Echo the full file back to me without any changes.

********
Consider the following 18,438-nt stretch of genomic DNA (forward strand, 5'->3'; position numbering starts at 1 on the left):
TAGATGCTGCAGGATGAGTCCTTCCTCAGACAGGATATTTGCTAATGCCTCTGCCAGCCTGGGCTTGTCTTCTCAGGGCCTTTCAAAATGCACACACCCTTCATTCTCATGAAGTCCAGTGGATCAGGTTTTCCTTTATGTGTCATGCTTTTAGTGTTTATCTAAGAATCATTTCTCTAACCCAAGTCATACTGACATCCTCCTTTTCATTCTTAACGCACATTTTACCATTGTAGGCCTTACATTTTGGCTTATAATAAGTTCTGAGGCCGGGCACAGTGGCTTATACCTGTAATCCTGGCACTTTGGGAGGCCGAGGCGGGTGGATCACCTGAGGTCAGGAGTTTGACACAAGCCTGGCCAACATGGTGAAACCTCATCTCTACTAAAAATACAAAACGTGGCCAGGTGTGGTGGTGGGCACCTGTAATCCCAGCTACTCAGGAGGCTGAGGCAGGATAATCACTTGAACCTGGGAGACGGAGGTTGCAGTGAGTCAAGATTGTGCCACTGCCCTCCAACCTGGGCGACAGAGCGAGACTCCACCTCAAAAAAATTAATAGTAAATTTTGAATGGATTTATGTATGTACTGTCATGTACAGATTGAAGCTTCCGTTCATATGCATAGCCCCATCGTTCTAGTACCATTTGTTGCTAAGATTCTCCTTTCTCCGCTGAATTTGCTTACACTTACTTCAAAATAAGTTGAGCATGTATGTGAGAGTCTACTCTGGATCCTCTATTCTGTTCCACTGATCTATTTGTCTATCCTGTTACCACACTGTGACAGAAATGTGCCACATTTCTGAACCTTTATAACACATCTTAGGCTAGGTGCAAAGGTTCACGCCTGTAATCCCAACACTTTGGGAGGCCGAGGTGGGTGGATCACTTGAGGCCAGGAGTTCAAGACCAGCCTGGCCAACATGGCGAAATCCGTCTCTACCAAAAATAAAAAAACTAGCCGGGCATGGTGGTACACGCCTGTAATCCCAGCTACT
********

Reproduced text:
Consider the following 18,438-nt stretch of genomic DNA (forward strand, 5'->3'; position numbering starts at 1 on the left):
TAGATGCTGCAGGATGAGTCCTTCCTCAGACAGGATATTTGCTAATGCCTCTGCCAGCCTGGGCTTGTCTTCTCAGGGCCTTTCAAAATGCACACACCCTTCATTCTCATGAAGTCCAGTGGATCAGGTTTTCCTTTATGTGTCATGCTTTTAGTGTTTATCTAAGAATCATTTCTCTAACCCAAGTCATACTGACATCCTCCTTTTCATTCTTAACGCACATTTTACCATTGTAGGCCTTACATTTTGGCTTATAATAAGTTCTGAGGCCGGGCACAGTGGCTTATACCTGTAATCCTGGCACTTTGGGAGGCCGAGGCGGGTGGATCACCTGAGGTCAGGAGTTTGACACAAGCCTGGCCAACATGGTGAAACCTCATCTCTACTAAAAATACAAAACGTGGCCAGGTGTGGTGGTGGGCACCTGTAATCCCAGCTACTCAGGAGGCTGAGGCAGGATAATCACTTGAACCTGGGAGACGGAGGTTGCAGTGAGTCAAGATTGTGCCACTGCCCTCCAACCTGGGCGACAGAGCGAGACTCCACCTCAAAAAAATTAATAGTAAATTTTGAATGGATTTATGTATGTACTGTCATGTACAGATTGAAGCTTCCGTTCATATGCATAGCCCCATCGTTCTAGTACCATTTGTTGCTAAGATTCTCCTTTCTCCGCTGAATTTGCTTACACTTACTTCAAAATAAGTTGAGCATGTATGTGAGAGTCTACTCTGGATCCTCTATTCTGTTCCACTGATCTATTTGTCTATCCTGTTACCACACTGTGACAGAAATGTGCCACATTTCTGAACCTTTATAACACATCTTAGGCTAGGTGCAAAGGTTCACGCCTGTAATCCCAACACTTTGGGAGGCCGAGGTGGGTGGATCACTTGAGGCCAGGAGTTCAAGACCAGCCTGGCCAACATGGCGAAATCCGTCTCTACCAAAAATAAAAAAACTAGCCGGGCATGGTGGTACACGCCTGTAATCCCAGCTACT